Trust me, I’m a Doctor: The starving hyenas of social media


Dr. Leeper

Social media, at its inception, was a friendly place. When I first signed onto Facebook over a decade ago, my “friends’ included a few like-minded family members, left-leaning students, and a smattering of grad school classmates. I would occasionally throw out some snarky liberal comment, and attract a few “likes” and droll, chai-sipping liberal retorts, usually something to do with Dick Cheney’s “heart” or George W. Bush’s “strategery.”

But then everything changed. As the years progressed, I was “friended” by the bulk of those from my past: high school classmates (right-leaning Republicans, either rock-ribbed or rich), and fraternity brothers from UNL (rich conservatives and startlingly rich conservatives). As a consequence, my “friends” now swell to near 900 (odd, because in real life, I think I can only remember the names of about six people, and they all detest me).

Many of these 900 “friends” are current and former students, which is delightful. The bulk of the rest, however, are shady figures from my youth in Nebraska, who seem to fall ideologically somewhere between the Shah of Iran and Ted Cruz. So, now when I share a comment about gun control, or racial inequality, or, especially, praise for President Obama, it’s as though I have wandered into a pack of flesh-starved, conservative hyenas. My formerly celebrated snarky comments now generate threads of 70, 80, 90 angry, belittling responses, and I am ripped apart and reduced to a set of bleached liberal bones.

Lately, I have decided to move away from my page and launch an offensive.

Last week, I noticed a post from a “friend” on my “news feed” urging the Unicameral to pass the Voter ID bill. A uniformly supportive thread was unfolding celebrating the need for photo IDs and mocking liberal opposition. Someone claimed the need to protect “the integrity of the voting process” (10 “likes”). Then, someone condemned “the whiny and educated liberal BS claiming this is a “poll tax” prohibited by the 24th Amendment” (20 likes). I thought this was a good time for me to enter. The American Sniper.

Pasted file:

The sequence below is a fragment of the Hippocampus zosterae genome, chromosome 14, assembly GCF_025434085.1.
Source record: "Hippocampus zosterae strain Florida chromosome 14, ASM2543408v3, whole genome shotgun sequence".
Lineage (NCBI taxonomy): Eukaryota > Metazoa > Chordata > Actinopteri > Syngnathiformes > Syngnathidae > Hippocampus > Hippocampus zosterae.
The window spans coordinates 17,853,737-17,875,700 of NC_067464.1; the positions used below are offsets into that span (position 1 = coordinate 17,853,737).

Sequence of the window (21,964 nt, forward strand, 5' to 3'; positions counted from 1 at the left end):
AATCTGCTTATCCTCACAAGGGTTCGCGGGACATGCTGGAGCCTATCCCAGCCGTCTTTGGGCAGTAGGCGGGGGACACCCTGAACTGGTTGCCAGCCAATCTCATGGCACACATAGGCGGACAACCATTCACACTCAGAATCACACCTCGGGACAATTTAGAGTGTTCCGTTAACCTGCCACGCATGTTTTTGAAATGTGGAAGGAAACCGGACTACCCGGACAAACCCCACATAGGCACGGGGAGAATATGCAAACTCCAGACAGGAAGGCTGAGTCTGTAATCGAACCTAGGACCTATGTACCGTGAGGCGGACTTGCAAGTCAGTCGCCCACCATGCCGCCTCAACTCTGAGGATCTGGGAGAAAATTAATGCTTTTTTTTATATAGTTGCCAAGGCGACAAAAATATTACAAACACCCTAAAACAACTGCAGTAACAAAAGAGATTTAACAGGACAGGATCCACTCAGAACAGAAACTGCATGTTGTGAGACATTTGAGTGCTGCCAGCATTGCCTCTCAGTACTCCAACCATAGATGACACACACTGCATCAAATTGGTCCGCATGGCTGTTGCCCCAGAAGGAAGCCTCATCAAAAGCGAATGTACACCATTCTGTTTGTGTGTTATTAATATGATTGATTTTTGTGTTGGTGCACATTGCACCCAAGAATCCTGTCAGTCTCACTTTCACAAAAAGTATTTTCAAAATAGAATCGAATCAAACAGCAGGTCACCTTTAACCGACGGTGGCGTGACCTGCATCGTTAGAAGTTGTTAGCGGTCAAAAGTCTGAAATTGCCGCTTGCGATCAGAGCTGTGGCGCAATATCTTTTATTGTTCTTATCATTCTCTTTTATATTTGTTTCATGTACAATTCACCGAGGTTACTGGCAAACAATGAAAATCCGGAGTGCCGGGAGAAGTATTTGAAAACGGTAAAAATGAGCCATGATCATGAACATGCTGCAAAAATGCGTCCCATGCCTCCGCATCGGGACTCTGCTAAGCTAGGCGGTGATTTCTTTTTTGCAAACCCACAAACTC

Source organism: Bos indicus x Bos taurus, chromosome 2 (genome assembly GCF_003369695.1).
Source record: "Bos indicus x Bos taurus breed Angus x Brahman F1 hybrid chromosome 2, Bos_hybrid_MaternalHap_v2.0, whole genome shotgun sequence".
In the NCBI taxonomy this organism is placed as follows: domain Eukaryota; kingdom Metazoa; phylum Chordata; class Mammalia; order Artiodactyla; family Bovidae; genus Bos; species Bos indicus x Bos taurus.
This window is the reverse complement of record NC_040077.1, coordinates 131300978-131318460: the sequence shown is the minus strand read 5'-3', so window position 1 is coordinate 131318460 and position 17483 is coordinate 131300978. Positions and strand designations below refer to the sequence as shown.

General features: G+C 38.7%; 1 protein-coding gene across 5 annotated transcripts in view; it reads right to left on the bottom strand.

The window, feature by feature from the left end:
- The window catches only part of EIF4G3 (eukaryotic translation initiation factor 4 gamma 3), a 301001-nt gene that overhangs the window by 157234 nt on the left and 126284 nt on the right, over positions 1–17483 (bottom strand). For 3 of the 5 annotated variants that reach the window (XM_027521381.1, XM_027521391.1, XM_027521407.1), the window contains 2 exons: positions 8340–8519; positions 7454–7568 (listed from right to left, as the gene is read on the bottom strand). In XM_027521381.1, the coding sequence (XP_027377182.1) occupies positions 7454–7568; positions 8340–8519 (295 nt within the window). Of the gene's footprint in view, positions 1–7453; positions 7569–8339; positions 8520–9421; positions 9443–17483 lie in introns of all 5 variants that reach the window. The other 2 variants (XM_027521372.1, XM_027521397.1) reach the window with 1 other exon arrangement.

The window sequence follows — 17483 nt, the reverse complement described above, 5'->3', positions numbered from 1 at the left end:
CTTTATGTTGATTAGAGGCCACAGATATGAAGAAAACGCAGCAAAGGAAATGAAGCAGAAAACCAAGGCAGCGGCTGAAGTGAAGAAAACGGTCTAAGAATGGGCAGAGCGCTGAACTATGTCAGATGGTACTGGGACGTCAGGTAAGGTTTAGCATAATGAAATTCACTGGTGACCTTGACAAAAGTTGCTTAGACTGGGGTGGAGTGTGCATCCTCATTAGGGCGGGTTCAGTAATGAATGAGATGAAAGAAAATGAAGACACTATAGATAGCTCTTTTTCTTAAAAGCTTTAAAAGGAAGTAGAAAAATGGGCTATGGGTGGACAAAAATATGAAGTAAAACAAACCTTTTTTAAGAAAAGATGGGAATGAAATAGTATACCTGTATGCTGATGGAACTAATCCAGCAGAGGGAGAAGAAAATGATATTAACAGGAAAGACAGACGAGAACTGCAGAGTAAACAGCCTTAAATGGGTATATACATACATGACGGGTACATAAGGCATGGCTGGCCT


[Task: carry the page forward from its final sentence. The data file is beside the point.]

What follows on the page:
I asserted, “There’s no fraud. I thought Republicans were against wasting money. And be honest: its not about integrity of the voting process, we have that, it’s about decreasing Democrat voting. Just be honest.”

No one “liked” my comment (damn). A guy shot back, though, who I don’t know: “It’s all about integrity of the process, period. That’s my honest opinion, Mark.” (Why did he call me Mark? That’s creepy). Five people quickly “liked” his comment (damn).

I fired back: “Secretaries of State across the country see no need for the laws. The integrity of the process is upheld by current processes. For all the bluster about the sanctity of the ballot box, what is forgotten is the microscopic numbers of voters motivated to commit fraud (even more microscopic than our actual voter turnout) can likely find their way around the IDs as generations of adolescent drinkers have. Just not worth the effort, and deaf to our shameful history of race-based voter oppression. We should never erect barriers to voting again.”

There were no likes for my comment (DAMN), but some conservative guy wandered into the conversation and posted “two cases of election fraud in Nebraska and no cases of voter fraud. Let’s spend 800K on nothing.”

I quickly took cover and returned to my page and posted innocuous photos of my son.The conservative thread devolved into cannibalism, an internecine battle, over 43 posts. I had walked away clean, and decided to go enjoy the social media engine that is truly respectful, dignified, polite, and intellectual.